Lawyers, like the rest of the world, have embraced the ease of electronic communication. With a press of a button or a click of the mouse, they can shoot each other messages and file documents with courts and agencies, more quickly and cheaply than before.
So it came as a bit of a shock to Steven Kern to encounter an adversary who refused to communicate with him by e-mail, insisting that any papers he wants to send her be faxed and sent by overnight mail. She went so far as to block his e-mails and, when he sent her a motion by e-mail and regular mail, complained to the judge about him.
No, Kern's adversary is not some elderly barrister who has fallen behind the times technologically. Rather, Siobhan Krier is a deputy attorney general, admitted to the Bar in 2000, with a computer at her desk that she uses to send e-mail -- just not to opposing counsel.
Krier may not be an oddball. David Wald, a spokesman for the Attorney General's Office, says DAGs and other lawyers there have the option of deciding to forgo e-mail and exchange information "the old way," by fax, telephone and mail. Wald, however, says, he is not aware of anyone other than Krier who has chosen that option.
The battle over e-mail arose in two proceedings pending before the Administrative Office of Law.
Kern, of Kern Augustine Conroy & Schoppmann in Bridgewater, N.J., says he represents two psychologists who are fighting license suspension.
At first, Krier accepted e-mails but then told him, without explanation, that she would no longer do so, says Kern.
He insisted on using them anyway and on Oct. 31, she began blocking them.
He kept sending them anyway, backed up by regular mail, and received the following response: "Thank you for your interest in contacting the Attorney General's Office. This is an automatic response. Your e-mail will not be received at this address." It asks that the communication be sent to Krier, and gives her office address and telephone and fax numbers.
Krier also blocked e-mails sent by Kern's associate, Svetlana Ros.
When Kern called Krier's supervisor, Deputy Attorney General Jeri Warhaftig, she told him e-mail use was a decision she left to individual deputies. Warhaftig did not return a telephone call.
The standoff came to a head with a motion Kern filed on Nov. 21. He e-mailed it to Administrative Law Judge Carol Cohen, per her request, and that same day, a Friday, e-mailed it to Krier, backed up by regular mail.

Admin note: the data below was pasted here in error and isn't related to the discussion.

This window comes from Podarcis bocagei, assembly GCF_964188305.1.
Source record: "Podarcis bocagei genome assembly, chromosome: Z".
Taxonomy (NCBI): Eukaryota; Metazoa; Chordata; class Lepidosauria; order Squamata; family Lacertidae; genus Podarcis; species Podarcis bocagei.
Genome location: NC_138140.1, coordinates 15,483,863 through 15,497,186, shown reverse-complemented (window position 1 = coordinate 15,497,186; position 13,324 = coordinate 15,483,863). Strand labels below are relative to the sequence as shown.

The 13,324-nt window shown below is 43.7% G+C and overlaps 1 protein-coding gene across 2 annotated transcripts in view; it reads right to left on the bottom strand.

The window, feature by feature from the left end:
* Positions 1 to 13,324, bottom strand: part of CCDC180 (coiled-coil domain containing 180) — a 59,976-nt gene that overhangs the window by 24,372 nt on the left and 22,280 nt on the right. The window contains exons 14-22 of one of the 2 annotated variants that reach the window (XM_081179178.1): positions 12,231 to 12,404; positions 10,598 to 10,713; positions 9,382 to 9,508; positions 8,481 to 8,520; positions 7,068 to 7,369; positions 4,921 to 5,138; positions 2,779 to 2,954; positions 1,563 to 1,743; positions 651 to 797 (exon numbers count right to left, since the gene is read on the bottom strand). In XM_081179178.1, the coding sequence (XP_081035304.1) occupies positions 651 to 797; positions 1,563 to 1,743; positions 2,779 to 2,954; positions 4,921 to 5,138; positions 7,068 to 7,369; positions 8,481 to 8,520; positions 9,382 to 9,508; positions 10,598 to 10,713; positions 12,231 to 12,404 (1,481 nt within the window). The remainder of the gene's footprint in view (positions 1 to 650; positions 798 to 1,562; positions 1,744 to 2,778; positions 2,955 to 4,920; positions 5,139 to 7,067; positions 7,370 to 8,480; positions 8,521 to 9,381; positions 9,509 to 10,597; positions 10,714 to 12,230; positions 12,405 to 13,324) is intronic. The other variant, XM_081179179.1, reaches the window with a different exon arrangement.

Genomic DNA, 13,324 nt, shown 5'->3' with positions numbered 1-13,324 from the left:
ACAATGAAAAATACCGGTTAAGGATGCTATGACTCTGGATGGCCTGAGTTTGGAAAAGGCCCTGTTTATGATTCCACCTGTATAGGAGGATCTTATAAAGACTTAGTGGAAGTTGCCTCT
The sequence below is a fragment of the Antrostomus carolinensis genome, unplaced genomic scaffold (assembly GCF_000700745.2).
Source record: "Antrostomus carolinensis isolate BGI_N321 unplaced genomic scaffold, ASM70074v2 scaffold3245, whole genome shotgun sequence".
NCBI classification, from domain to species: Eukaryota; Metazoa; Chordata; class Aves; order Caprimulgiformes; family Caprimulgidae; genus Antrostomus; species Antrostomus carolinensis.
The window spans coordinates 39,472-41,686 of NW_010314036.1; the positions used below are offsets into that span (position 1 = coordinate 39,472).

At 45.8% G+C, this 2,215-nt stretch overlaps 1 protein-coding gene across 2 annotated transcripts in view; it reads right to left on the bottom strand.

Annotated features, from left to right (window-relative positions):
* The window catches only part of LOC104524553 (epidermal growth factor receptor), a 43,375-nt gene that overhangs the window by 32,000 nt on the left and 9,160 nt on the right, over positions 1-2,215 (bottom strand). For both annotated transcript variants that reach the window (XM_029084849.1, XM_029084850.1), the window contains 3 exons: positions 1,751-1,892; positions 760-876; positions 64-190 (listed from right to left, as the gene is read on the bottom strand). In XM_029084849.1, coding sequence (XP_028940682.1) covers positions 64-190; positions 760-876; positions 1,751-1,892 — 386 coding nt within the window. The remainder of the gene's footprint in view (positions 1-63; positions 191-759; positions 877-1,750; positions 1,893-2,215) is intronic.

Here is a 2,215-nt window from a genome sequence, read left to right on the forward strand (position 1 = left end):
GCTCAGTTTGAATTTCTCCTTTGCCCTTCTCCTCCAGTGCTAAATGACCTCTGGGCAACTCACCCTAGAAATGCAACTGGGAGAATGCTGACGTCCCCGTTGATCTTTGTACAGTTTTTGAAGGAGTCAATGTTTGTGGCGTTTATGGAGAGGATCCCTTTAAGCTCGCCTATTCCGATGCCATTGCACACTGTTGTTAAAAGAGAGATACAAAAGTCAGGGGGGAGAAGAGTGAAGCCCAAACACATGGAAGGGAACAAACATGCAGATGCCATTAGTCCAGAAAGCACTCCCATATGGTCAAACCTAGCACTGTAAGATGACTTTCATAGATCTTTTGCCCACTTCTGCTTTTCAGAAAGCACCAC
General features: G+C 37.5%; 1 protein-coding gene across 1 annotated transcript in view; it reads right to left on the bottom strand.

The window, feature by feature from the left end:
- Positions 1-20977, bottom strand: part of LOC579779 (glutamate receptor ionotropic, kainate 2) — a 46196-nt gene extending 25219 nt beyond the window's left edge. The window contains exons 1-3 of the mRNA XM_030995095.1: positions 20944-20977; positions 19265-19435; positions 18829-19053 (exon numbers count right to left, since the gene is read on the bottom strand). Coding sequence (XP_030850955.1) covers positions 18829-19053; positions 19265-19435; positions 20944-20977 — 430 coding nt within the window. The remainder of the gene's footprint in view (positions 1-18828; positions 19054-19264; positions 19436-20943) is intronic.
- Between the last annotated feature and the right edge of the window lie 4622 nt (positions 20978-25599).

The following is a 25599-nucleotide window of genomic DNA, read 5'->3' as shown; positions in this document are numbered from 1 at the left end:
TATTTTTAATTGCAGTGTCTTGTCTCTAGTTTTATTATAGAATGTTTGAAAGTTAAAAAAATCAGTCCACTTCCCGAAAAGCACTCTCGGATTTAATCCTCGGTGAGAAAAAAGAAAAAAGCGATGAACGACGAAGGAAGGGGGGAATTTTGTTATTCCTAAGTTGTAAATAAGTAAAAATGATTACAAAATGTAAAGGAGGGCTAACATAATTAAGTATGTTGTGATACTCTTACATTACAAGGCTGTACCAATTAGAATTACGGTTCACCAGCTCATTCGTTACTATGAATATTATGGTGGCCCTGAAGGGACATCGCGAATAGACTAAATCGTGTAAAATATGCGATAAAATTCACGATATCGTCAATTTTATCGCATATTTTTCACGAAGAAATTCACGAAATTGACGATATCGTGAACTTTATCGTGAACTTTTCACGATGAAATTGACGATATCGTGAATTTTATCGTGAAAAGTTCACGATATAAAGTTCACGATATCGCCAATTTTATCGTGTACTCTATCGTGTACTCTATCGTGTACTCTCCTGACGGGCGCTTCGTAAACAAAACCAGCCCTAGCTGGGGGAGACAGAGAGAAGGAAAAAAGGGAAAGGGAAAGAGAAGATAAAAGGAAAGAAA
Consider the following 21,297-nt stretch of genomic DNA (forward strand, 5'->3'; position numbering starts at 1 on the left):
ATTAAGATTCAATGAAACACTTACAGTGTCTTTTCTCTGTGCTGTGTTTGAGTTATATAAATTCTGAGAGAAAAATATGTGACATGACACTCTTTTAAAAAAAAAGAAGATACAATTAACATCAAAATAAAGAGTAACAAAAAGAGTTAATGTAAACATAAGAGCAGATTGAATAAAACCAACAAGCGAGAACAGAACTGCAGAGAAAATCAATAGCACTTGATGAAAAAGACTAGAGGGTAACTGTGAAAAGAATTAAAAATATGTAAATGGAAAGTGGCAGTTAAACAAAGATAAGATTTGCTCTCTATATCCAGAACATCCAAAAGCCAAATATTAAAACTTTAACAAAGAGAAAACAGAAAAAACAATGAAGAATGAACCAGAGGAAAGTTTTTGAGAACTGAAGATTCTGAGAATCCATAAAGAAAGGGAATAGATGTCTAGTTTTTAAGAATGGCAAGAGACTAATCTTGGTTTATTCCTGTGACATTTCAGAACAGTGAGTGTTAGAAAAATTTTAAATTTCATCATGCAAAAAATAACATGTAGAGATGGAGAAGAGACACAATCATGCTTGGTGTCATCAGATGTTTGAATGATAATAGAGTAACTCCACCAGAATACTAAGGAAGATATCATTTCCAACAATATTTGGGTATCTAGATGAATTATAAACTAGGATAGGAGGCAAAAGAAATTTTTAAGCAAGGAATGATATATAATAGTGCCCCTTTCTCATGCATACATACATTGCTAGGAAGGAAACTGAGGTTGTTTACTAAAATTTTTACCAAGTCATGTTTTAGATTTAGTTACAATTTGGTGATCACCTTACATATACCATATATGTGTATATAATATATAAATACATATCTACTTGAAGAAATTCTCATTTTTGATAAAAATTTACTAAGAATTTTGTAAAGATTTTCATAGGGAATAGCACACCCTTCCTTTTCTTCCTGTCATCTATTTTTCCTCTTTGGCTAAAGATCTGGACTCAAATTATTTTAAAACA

Krier apparently got it on Monday, Nov. 24, and faxed Cohen a letter that day complaining that Kern's refusal to abide by her no-e-mail stance had delayed receipt of the papers by three days, to the attorney general's prejudice.
Accusing Kern of "unprofessional behavior" and "sharp practices," she asked Cohen "to direct Mr. Kern to refrain from communicating via e-mail and instead to communicate by traditional means and in such a way that he is not delaying receipt of time-sensitive information."
Kern wrote to Cohen noting that N.J.A.C. 1:1-7.1(a), which governs administrative proceedings, allows service in any manner "designed to provide actual notice to the party or person being served."
He says that during a telephone call on Nov. 25, Cohen instructed him to fax papers to Krier.
Krier also contacted the judge in the other case, Joseph Paone, who has not responded, says Kern.
Krier never told him why she was averse to e-mail, Kern says, but in her letter to Cohen she said her request was "not personalized" to Kern or his firm but "rather was due to various experiences that have counseled against my communicating with any outside counsel by way of e-mail."
Wald could not say who set the policy of allowing lawyers to opt against e-mail or how long it has been in place but offers some reasons for it. "Sometimes things disappear in cyberspace or get blocked by servers," he says. And, if a lawyer is out of the office for a time, "no one's going to see e-mail in a computer that's shut down."
Krier declined to comment for this article.
For his part, Kern cannot fathom Krier's rejection of e-mail. "I don't think you can make a unilateral decision not to accept e-mails in this environment, where everybody is talking about saving trees," he says.
Papers that arrive by fax are sometimes garbled and those that come in the mail must be scanned, costing time and money, he says. E-mails, by contrast, are easily stored and create an automatic record of what was sent and when.
The American Bar Association's 2008 Law Technology Survey Report found that 99.4 percent of 789 lawyers who responded to the question use e-mail at work. Asked what types of information they send via e-mail, 78.1 percent answered "case status"; 60.2 percent, "court filings"; and 31.2 percent, "assent to contracts/transactions."
The Office of Administrative Law has been e-mailing agencies for a few years and hopes to expand that to litigants in 2009, says chief administrator and spokeswoman Randye Bloom.